ARCHIVED - Public Notice CRTC 84-201

This page has been archived on the Web

Information identified as archived on the Web is for reference, research or recordkeeping purposes. Archived Decisions, Notices and Orders (DNOs) remain in effect except to the extent they are amended or reversed by the Commission, a court, or the government. The text of archived information has not been altered or updated after the date of archiving. Changes to DNOs are published as “dashes” to the original DNO number. Web pages that are archived on the Web are not subject to the Government of Canada Web Standards. As per the Communications Policy of the Government of Canada, you can request alternate formats by contacting us.

Public Notice

Ottawa, 31 July 1984
Public Notice CRTC 1984-201
In its Public Announcement of 19 July 1976, the Commission defined a community radio station as being owned and controlled by a non-profit organization whose structure provides for membership, management, operation and programming primarily by members of the community at large. Since the early 1970's, community radio has played a significant role within the Canadian broadcasting system, particularly in terms of the community access and innovation that it has encouraged and the alternative it offers to conventional radio.
To date, the Commission has issued a total of 23 community licences, including 21 in Quebec. Approximate ly 60 native stations have also been authorized and, generally, they serve remote communities. The rapid development of community radio in the Province of Quebec has been largely due to grants and support provided by the Quebec Department of Communications under its Community Media Assistance Program (CMAP), as well as to certain federal job creation programs such as "Canada Works". Support has been substantial, particularly during the starting-up phase of the stations, but the proliferating number of community stations in Quebec has created a growing demand which the various sources of government funding have not been able to meet. Consequently, several community radio licensees wish to review their advertising policy and are considering resorting to more traditional sources of revenue.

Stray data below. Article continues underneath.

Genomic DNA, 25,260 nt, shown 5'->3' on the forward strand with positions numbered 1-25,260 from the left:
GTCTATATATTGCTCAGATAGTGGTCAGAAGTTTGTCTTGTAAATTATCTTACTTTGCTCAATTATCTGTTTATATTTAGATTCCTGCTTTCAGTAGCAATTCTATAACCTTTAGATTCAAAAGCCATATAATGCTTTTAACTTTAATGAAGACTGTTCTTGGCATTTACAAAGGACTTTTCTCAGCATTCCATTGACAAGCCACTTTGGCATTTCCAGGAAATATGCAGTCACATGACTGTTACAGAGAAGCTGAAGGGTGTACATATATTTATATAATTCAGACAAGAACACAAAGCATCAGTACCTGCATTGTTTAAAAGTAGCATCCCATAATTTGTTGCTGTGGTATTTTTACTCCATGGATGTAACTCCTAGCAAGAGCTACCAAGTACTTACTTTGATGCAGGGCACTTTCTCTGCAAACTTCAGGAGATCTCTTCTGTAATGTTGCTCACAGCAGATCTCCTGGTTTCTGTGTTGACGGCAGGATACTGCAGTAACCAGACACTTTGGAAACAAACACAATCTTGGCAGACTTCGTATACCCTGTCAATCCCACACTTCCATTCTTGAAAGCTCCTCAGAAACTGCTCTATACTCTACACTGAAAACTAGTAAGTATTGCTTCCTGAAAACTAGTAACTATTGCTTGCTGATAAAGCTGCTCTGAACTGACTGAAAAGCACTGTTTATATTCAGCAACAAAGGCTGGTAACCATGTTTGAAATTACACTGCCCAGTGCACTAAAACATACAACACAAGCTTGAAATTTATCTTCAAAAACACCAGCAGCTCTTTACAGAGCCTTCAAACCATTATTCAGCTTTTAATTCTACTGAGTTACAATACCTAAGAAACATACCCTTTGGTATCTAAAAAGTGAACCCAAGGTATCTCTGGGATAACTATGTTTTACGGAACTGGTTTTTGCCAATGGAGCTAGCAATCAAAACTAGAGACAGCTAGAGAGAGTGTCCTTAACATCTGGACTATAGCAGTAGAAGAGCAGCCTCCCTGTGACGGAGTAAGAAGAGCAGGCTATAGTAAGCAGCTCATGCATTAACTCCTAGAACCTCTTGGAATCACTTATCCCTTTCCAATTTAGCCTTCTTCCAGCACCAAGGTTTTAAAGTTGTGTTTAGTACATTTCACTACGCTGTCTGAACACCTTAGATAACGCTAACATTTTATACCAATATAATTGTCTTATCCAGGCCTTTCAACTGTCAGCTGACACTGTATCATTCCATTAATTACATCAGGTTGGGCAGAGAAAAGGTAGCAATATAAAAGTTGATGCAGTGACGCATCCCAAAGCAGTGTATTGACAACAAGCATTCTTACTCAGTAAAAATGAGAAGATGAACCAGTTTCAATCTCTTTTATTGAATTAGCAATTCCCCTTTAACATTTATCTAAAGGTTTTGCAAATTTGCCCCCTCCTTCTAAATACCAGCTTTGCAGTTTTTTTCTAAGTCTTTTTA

While the Commission recognizes that many community radio stations, particularly in Quebec where the problems are the most acute, are presently experiencing financial difficulties, it is nevertheless concerned by the gradual shift of these stations in recent years toward greater commercialization.
In reviewing applications for new community radio stations, the Commission placed great importance on innovation and quality of the programming plans, as well as potential community involvement. As indicated in its 1975 Policy Statement on FM Radio the Commission expected these undertakings to be different from private stations in terms of objectives, ownership, management and financial resources and to provide examples of innovation in the areas of program format and audience response.
The Commission has stated on a number of occasions that increased commercialization is contrary to the mandate of community radio stations and to their underlying philosophy, and could affect, either directly or indirectly, their community nature and the balance of broadcasting services available in a given market.